Shervin Pishevar has by now established himself as one of the most renowned names in Silicon Valley. As the CEO and founder of Investment company , he has been behind the rise of some of the most transformative companies in the history of tech, including Uber, Airbnb and Virgin Hyperloop. Shervin Pishevar has also personally founded a large number of successful tech startups, which range from WebOS and Ionside to the stalwart Social Gaming Network.
Somehow, Shervin Pishevar still manages to blog and tweet about a stunning breadth of topics. His Twitter feed counts more than 100,000 followers, some of whom include the most influential and powerful people in the country. When Shervin Pishevar gives his opinion on anything from economics to the state of the tech world, he has the ear of the elite movers and shakers.
Recently, Pishevar unleashed a 21-hour tweet storm in which he confronted a wide range of pressing issues. One of the themes that he addressed is the likely consequences that will flow from the Fed-fueled asset bubble in both real estate and equities. Shervin Pishevar has been one of the leading critics of the irresponsible and highly experimental policies of the country’s central bankers. He has been pointing out for the better part of five years that flooding the markets with liquidity and cheap credit is a surefire way to precipitate a bubble. And he now believes that is exactly what we are experiencing in equity markets.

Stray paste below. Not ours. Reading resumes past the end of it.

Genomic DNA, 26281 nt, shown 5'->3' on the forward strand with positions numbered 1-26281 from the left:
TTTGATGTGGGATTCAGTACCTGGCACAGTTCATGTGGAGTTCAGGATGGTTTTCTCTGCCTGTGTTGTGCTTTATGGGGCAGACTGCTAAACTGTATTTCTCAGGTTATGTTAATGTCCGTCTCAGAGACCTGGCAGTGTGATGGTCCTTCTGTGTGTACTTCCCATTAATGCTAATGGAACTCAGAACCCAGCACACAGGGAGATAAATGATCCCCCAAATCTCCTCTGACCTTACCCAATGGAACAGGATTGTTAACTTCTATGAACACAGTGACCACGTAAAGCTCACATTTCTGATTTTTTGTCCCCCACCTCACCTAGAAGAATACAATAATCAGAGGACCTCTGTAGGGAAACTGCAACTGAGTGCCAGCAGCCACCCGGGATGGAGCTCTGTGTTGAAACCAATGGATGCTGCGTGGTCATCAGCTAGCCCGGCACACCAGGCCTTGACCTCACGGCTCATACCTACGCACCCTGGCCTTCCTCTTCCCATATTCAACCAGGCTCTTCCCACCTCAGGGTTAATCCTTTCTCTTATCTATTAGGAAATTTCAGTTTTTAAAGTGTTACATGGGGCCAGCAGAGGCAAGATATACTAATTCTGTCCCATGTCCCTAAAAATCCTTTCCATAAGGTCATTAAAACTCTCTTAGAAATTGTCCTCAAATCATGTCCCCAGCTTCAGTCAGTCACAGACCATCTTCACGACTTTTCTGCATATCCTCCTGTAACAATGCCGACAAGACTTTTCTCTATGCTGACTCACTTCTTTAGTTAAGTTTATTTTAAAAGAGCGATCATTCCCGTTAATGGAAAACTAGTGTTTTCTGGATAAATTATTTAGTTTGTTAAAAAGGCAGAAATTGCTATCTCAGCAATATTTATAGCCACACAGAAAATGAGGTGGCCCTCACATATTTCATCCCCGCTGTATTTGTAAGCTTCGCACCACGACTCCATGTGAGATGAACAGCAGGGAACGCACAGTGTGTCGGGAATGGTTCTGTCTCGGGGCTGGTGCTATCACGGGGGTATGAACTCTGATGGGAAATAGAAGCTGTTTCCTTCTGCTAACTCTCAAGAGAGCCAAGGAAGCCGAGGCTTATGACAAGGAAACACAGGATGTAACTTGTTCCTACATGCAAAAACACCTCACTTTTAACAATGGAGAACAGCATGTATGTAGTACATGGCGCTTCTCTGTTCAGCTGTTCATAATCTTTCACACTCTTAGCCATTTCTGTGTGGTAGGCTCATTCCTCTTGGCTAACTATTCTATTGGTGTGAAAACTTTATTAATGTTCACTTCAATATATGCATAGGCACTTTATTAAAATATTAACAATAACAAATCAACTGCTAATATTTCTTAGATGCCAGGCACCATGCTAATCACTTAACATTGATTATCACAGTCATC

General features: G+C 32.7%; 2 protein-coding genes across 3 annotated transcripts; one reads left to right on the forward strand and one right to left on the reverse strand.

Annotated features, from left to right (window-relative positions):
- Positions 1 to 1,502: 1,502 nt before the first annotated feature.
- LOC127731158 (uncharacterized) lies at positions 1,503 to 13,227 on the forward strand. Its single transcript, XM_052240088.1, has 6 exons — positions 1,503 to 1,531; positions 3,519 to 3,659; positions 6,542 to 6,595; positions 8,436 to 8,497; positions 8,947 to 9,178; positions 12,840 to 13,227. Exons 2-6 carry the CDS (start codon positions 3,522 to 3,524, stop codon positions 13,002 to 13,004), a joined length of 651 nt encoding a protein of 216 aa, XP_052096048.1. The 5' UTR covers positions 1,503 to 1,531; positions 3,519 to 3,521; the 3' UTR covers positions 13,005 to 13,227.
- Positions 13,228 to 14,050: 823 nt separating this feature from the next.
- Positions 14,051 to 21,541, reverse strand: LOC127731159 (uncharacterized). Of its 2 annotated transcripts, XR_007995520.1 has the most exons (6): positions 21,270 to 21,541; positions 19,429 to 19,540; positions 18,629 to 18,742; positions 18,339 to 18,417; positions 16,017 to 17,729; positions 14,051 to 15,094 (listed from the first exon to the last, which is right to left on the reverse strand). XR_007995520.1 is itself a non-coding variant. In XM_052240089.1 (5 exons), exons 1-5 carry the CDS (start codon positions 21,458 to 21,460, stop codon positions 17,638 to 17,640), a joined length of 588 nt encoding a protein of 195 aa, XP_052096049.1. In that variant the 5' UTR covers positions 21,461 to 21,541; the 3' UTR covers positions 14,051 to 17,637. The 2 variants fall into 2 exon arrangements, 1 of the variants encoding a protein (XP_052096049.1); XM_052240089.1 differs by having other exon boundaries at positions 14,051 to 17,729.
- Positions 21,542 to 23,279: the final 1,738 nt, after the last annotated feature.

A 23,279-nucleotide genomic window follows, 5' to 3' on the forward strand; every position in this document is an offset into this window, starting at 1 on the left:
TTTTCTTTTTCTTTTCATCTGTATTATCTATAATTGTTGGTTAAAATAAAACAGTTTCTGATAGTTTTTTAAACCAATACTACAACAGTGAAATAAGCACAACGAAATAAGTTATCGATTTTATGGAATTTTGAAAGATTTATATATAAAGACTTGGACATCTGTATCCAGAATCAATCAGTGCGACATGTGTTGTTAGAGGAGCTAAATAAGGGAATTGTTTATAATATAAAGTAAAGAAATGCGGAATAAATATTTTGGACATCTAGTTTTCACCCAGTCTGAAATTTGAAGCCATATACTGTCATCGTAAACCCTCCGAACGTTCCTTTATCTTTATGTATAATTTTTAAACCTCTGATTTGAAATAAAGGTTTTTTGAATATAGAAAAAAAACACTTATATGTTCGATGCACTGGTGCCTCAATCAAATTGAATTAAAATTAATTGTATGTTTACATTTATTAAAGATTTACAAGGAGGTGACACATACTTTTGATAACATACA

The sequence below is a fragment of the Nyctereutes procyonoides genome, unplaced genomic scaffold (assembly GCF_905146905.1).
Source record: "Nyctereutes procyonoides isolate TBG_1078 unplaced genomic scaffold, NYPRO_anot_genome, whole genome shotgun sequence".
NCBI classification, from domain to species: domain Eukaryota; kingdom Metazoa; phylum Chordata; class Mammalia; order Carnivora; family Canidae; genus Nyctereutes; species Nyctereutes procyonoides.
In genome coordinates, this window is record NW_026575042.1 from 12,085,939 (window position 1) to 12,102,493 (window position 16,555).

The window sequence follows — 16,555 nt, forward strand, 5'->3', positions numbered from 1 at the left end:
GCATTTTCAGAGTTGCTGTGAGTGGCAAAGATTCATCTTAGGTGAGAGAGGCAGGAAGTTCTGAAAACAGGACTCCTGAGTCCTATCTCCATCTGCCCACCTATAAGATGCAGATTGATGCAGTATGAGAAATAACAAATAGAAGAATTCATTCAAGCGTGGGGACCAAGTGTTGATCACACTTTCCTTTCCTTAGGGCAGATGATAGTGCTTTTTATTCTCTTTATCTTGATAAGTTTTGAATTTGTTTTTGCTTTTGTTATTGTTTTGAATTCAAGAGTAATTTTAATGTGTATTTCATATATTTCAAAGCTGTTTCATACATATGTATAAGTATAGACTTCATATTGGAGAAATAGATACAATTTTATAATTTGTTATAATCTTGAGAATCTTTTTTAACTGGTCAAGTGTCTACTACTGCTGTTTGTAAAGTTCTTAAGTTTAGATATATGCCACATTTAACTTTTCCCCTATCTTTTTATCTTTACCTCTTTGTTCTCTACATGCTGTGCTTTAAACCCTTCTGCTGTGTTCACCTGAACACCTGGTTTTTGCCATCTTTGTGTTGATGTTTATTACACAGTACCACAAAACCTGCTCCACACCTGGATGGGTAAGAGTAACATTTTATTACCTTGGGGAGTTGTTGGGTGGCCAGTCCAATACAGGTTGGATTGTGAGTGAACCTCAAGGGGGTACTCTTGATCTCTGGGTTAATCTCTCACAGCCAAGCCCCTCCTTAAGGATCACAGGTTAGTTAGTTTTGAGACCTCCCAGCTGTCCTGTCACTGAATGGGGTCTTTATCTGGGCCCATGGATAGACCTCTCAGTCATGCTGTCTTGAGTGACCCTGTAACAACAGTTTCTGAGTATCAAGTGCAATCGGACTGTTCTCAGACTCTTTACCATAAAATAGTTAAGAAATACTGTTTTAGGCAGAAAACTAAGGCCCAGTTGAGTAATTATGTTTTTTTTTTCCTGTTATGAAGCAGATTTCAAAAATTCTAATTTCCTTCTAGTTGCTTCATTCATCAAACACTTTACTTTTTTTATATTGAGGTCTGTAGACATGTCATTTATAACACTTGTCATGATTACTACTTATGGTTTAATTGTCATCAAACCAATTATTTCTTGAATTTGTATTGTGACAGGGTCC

Pishevar has put an actual number on the current inflation of asset prices. He says that the Dow Jones Industrial Average is due for an approximately 6,000-point correction. However, Pishevar is quick to note that corrections of much larger magnitude, on a percentage basis, have occurred frequently throughout the history of the U.S. stock market. He says that it is fully possible that the markets may experience a correction of up to half of the total market capitalization, an event that would send the global economy reeling.
Pishevar warns that a continuation of the easy-credit policies of America’s central bank will almost ensure such an outcome.